Many previous studies combining virotherapy and ACT have focused on oncolytic viruses encoding TAAs, thus relying mostly on oncolysis and vaccination effect against a particular tumor epitope (8, 41–43). In our hands, the mere adenoviral backbone acted as an adjuvant and boosted the endogenous antitumor immunity elicited by ACT. The increase in frequency of TRP-2 and gp100-specific T cells in the adenovirus-treated mice (Figs. 3D–F and 4B and C) indicated that intratumoral adenovirus treatment combined with ACT can induce a potent antitumor response and lead to epitope spreading even in the absence of active oncolysis. Our results with adoptive transfer of ovalbumin-targeted T cells are in accord with previous immunotherapy reports, in which epitope spreading and broadened antitumor responses have been detected after targeting a single defined TAA (44–47). Furthermore, T-cell transfer has been shown to enable repertoire expansion through induction of endogenous antitumor T cells (48). From the clinical perspective, the importance of epitope spreading cannot be overstated. Tumors have tremendous capacity for adaptation under selective pressure, such as immune response against a single epitope, or blocking of a single pathway, explaining the failure of many cancer vaccines and targeted therapies. In this aspect, epitope spreading and systemic antitumor immunity may be a prerequisite of successful immunotherapy of advanced tumors.
In conclusion, the results described here focus on the immunologic synergy between adoptive T-cell transfer and adenovirus treatment. Importantly, these two therapies are not merely an attractive combination, but could represent an effective multimodal approach to treat solid tumors. Conversely, because it has been seen that single-agent oncolytic adenovirus lacks curative power in most patients with advanced and metastatic tumors (10, 49), the best use of the technology could well be related to the tremendous capacity for immunostimulation and breaking of tumor-associated tolerance (9, 40). We propose that adding an adenoviral danger signal can enhance the efficacy of T-cell–based approaches and provide the means to immunologically target and destroy otherwise nonimmunogenic solid tumors. Given the encouraging safety of oncolytic adenovirus in patients, this combination represents a highly feasible translation into clinical trials.
Disclosure of Potential Conflicts of Interest
M. Siurala is a staff scientist at TILT Biotherapeutics Ltd. A. Hemminki is CEO at TILT Biotherapeutics Ltd., reports receiving a commercial research grant from Oncos Therapeutics, and has ownership interest (including patents) in TILT Biotherapeutics and Oncos Therapeutics. No potential conflicts of interest were disclosed by the other authors.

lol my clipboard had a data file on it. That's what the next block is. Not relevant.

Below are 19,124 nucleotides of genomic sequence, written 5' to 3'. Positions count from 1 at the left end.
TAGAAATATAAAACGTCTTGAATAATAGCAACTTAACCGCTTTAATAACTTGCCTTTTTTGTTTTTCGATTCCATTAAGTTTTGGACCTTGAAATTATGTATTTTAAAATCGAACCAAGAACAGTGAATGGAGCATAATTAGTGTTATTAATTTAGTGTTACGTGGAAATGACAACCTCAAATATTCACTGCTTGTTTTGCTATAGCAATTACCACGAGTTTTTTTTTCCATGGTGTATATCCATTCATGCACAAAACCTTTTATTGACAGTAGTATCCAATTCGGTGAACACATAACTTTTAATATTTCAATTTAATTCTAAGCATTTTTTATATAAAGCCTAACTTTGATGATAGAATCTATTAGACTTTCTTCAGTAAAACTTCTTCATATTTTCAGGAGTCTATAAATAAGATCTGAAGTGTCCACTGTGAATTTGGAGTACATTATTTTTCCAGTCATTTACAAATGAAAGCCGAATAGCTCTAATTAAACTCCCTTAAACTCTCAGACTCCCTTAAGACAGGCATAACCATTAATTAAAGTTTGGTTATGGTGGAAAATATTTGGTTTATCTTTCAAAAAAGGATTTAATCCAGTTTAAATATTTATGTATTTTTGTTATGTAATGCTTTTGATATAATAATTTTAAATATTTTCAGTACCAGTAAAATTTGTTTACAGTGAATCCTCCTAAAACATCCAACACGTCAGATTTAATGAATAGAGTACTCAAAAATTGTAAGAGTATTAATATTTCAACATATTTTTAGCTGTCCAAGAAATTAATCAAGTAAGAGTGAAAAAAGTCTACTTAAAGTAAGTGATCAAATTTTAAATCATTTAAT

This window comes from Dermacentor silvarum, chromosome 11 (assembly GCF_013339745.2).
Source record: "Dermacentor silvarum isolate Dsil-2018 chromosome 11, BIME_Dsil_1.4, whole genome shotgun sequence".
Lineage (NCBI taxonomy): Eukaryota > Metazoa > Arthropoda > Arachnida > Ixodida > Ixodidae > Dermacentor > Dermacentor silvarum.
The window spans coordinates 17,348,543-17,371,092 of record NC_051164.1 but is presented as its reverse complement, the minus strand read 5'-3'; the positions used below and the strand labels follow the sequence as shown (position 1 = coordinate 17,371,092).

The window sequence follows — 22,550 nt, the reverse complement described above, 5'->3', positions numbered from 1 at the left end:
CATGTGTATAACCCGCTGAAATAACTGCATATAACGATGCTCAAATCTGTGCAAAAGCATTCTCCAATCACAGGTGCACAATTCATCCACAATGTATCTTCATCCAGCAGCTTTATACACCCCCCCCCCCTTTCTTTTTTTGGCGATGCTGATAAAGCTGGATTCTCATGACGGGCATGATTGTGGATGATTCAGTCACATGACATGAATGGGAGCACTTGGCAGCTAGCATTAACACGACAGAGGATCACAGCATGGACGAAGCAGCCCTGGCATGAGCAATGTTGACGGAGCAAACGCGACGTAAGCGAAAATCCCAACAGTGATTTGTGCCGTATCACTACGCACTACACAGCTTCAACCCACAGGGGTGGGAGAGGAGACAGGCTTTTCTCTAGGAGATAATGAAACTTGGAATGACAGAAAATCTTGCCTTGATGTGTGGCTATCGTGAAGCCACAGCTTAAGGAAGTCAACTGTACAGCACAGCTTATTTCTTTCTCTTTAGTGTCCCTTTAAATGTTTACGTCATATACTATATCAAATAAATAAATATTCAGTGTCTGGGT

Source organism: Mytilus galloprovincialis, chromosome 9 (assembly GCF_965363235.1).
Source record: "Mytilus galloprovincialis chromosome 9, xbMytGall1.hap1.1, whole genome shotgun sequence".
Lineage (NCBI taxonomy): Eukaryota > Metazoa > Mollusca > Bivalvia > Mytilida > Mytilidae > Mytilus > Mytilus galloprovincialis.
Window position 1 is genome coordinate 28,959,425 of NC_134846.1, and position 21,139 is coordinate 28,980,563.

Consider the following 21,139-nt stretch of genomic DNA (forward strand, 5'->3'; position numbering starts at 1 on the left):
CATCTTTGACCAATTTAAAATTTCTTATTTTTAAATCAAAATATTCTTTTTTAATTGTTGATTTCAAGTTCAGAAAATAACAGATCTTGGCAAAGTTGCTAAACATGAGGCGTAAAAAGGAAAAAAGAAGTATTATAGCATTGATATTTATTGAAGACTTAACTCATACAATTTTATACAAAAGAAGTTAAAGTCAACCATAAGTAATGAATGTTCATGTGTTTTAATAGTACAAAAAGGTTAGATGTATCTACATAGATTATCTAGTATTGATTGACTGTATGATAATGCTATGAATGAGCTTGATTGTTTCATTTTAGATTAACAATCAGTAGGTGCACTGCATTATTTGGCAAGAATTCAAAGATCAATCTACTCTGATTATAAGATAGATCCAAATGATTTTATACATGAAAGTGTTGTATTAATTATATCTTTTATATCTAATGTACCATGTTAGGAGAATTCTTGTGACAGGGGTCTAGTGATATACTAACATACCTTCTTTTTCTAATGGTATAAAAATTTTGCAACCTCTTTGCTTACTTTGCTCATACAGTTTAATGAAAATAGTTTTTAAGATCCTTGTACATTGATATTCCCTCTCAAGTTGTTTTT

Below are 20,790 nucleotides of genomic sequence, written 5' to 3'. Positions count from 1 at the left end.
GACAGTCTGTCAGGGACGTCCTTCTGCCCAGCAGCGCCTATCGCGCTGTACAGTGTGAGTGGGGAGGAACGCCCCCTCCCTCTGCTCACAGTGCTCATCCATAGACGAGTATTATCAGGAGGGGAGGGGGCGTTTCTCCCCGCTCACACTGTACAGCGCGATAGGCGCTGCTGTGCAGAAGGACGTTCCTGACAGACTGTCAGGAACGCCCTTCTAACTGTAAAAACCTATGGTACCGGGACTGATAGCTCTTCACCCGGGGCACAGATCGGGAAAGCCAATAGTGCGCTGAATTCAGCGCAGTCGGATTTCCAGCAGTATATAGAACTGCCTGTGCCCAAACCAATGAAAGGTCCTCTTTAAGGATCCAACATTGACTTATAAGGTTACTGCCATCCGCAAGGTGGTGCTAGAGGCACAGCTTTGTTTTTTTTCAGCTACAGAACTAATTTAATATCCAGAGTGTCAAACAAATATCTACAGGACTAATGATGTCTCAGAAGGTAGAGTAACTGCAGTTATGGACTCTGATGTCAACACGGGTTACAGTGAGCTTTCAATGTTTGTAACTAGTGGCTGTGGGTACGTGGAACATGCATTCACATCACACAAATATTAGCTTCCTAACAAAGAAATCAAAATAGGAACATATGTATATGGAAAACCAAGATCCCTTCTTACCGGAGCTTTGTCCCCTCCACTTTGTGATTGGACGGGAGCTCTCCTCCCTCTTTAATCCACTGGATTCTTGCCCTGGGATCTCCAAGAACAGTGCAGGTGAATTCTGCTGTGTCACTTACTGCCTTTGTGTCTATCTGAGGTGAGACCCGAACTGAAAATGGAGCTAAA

Conception and design: S. Tähtinen, A.J. Airaksinen, M. Vähä-Koskela, A. Hemminki
Development of methodology: S. Tähtinen, S. Grönberg-Vähä-Koskela, D. Lumen, M. Vähä-Koskela
Acquisition of data (provided animals, acquired and managed patients, provided facilities, etc.): S. Tähtinen, D. Lumen, M. Siurala, A.J. Airaksinen, M. Vähä-Koskela
Analysis and interpretation of data (e.g., statistical analysis, biostatistics, computational analysis): S. Tähtinen, D. Lumen, A.J. Airaksinen, M. Vähä-Koskela, A. Hemminki
Writing, review, and/or revision of the manuscript: S. Tähtinen, M. Siurala, A.J. Airaksinen, M. Vähä-Koskela, A. Hemminki
Administrative, technical, or material support (i.e., reporting or organizing data, constructing databases): S. Grönberg-Vähä-Koskela, D. Lumen, M. Merisalo-Soikkeli, M. Vähä-Koskela, A. Hemminki
Study supervision: M. Vähä-Koskela, A. Hemminki
This study has been supported by TILT Biotherapy Ltd, Biocentrum Helsinki, Biocenter Finland, the European Research Council, the ASCO Foundation, HUCH Research Funds (EVO), the Sigrid Juselius Foundation, the Academy of Finland, the Emil Aaltonen Foundation, the Finnish Konkordia Fund, the University of Helsinki Funds, the Finnish Cultural Foundation, and the Finnish Cancer Organizations. A. Hemminki is the Jane and Aatos Erkko Professor of Oncology at the University of Helsinki.
The costs of publication of this article were defrayed in part by the payment of page charges. This article must therefore be hereby marked advertisement in accordance with 18 U.S.C. Section 1734 solely to indicate this fact.
The authors thank Marjo Vaha, Saila Pesonen, Simona Bramante, Mari Hirvinen, Vincenzo Cerullo, Saija Kaikkonen, and Minna Oksanen for excellent expert assistance.
Note: Supplementary data for this article are available at Cancer Immunology Research Online (http://cancerimmunolres.aacrjournals.org/).
- Received November 22, 2014.
- Revision received April 16, 2015.
- Accepted May 7, 2015.
- ©2015 American Association for Cancer Research.